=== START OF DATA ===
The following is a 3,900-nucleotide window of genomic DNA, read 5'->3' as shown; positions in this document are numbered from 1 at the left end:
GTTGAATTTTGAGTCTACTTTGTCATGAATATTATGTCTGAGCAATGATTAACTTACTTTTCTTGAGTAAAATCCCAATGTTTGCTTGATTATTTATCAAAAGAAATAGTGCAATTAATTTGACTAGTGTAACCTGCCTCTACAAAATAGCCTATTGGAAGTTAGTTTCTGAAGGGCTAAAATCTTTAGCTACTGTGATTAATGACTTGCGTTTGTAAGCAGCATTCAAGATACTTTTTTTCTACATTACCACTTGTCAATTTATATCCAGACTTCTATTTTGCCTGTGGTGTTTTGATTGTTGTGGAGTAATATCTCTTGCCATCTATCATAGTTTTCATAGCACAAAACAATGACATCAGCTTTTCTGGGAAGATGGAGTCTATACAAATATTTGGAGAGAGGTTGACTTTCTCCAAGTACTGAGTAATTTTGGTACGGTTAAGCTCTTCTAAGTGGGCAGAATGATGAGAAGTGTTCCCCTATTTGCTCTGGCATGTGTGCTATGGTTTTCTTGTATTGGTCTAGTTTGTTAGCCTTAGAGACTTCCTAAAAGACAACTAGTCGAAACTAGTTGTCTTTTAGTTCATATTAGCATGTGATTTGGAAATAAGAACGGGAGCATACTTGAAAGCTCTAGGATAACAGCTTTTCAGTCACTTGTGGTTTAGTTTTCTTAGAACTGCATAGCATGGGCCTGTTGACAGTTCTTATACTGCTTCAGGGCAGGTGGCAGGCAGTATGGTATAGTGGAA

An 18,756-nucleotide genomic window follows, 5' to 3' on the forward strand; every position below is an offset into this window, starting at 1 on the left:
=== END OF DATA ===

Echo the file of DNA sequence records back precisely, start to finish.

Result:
The following is a 3,900-nucleotide window of genomic DNA, read 5'->3' as shown; positions in this document are numbered from 1 at the left end:
GTTGAATTTTGAGTCTACTTTGTCATGAATATTATGTCTGAGCAATGATTAACTTACTTTTCTTGAGTAAAATCCCAATGTTTGCTTGATTATTTATCAAAAGAAATAGTGCAATTAATTTGACTAGTGTAACCTGCCTCTACAAAATAGCCTATTGGAAGTTAGTTTCTGAAGGGCTAAAATCTTTAGCTACTGTGATTAATGACTTGCGTTTGTAAGCAGCATTCAAGATACTTTTTTTCTACATTACCACTTGTCAATTTATATCCAGACTTCTATTTTGCCTGTGGTGTTTTGATTGTTGTGGAGTAATATCTCTTGCCATCTATCATAGTTTTCATAGCACAAAACAATGACATCAGCTTTTCTGGGAAGATGGAGTCTATACAAATATTTGGAGAGAGGTTGACTTTCTCCAAGTACTGAGTAATTTTGGTACGGTTAAGCTCTTCTAAGTGGGCAGAATGATGAGAAGTGTTCCCCTATTTGCTCTGGCATGTGTGCTATGGTTTTCTTGTATTGGTCTAGTTTGTTAGCCTTAGAGACTTCCTAAAAGACAACTAGTCGAAACTAGTTGTCTTTTAGTTCATATTAGCATGTGATTTGGAAATAAGAACGGGAGCATACTTGAAAGCTCTAGGATAACAGCTTTTCAGTCACTTGTGGTTTAGTTTTCTTAGAACTGCATAGCATGGGCCTGTTGACAGTTCTTATACTGCTTCAGGGCAGGTGGCAGGCAGTATGGTATAGTGGAA

An 18,756-nucleotide genomic window follows, 5' to 3' on the forward strand; every position below is an offset into this window, starting at 1 on the left: